One of my very first clients called me to say he had committed career suicide. He had yelled at everyone in his office and kicked the trash can. He needed help rebuilding his workplace image.
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Every workplace seems to have that one person who is known for not being a team player. You know the person – the grouch, the gossip, causing discontent wherever they go. Everyone avoids this person – but what do you do when you are that person?
Here are some tips on how to build rapport in your career, overcome self-sabotage, and be recognized as a team player:
1. Keep a Candy Jar on Your Desk
This will make you approachable. People will stop by your desk to say hello and take a piece of candy. This gives you the opportunity to greet your coworkers and strike up friendly conversations. It may seem simple, but this strategy worked for my client.
A twist on the candy jar concept is to bring donuts occasionally – or, if you're like me and love to bake, bring in home-baked goods. No one can resist homemade chocolate chip cookies or brownies.
2. Make It a Point to Greet People
As you enter your place of employment, greet everyone with a warm and friendly "Good morning." Your greeting and smile may be just what someone needs to put them in a positive mindset.
3. Participate in Office Functions
Participating may mean giving up an evening to go to a coworker's baby shower or heading to the office picnic on a Sunday. Be present and positive. Do not be the disgruntled employee.
4. Occasionally Go to Lunch With Your Coworkers
Even if your normal routine is to go home and walk the dog or eat lunch at your desk, make time once a week or once a month to go to lunch with your coworkers. If your coworkers do not go to lunch together, you can be the one to invite them to join you.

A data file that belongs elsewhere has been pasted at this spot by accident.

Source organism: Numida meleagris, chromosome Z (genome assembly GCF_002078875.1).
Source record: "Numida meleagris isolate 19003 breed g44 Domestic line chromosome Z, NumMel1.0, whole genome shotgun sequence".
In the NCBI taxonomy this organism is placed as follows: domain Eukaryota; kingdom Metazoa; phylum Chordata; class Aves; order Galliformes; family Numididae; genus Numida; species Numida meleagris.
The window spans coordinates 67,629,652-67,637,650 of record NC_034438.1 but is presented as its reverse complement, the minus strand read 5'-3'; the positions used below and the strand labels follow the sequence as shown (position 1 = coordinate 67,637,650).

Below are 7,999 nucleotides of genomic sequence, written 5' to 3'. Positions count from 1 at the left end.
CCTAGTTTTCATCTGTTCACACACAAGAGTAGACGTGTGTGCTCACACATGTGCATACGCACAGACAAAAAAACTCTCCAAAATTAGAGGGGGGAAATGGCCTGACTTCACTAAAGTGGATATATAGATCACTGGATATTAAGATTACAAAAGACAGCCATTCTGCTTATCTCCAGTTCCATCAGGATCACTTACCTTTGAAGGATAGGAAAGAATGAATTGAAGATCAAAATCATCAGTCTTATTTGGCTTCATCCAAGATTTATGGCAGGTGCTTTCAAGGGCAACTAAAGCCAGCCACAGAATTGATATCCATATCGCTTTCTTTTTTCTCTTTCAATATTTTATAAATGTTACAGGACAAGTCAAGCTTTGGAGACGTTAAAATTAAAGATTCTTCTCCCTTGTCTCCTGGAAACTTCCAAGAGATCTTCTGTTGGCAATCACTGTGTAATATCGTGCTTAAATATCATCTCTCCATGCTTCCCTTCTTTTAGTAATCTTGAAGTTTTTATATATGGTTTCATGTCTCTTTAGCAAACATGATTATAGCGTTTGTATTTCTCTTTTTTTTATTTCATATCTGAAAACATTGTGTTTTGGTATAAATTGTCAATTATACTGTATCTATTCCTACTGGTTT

One of my clients was new to her workplace and started inviting coworkers – even the negative Nellies – to join her outside at the picnic table at lunchtime. She learned a lot about her coworkers and developed a respect and understanding for them. You never know what burden someone is carrying until you get to know them.
Invite gloomy Gus and negative Nelly to join you and others at lunch. Maybe they are a bit negative or gloomy because they feel left out. Make them feel welcome.
If your employer allows you to celebrate birthdays and acknowledge special events, I encourage you to contribute. Don't be the "I won't contribute $5, and you can't make me" guy. Again, be a team player.
A great idea that doesn't cost anything and was recently used at my daughter's workplace is giving someone a treasured book to mark a special occasion. The birthday girl loved to read, so my daughter asked everyone to bring in a book off their bookshelf they liked but probably wouldn't read again. Each employee wrote a note to the birthday girl inside the book they gave her. It was a huge success. The birthday girl posted on social media that she had the best birthday ever thanks to her coworkers. She told everyone how she had cried happy tears because their kindness so touched her. This consideration didn't cost anyone anything, but it went a long way in building a cohesive team.
6. Be Approachable
Your body language reveals a great deal about your attitude. Be mindful of how you carry yourself. Actively listen when people are talking to you.
7. Never Participate in Office Gossip
If someone runs to you with a juicy story, shut the conversation down fast. Politely, yet firmly, let the person know you do not want to engage. Also, be mindful that you are not the one oversharing or gossiping.
Being a team player is critical to your career success. You do not want to be invisible. You want people to remember your name – for the right reasons, of course. The above tips will help you become someone who exudes positive energy in the workplace instead of the office grouch.
Jaynine Howard is a military veteran whose work as a career strategist and reinvention specialist has been recognized by professional organizations throughout the nation.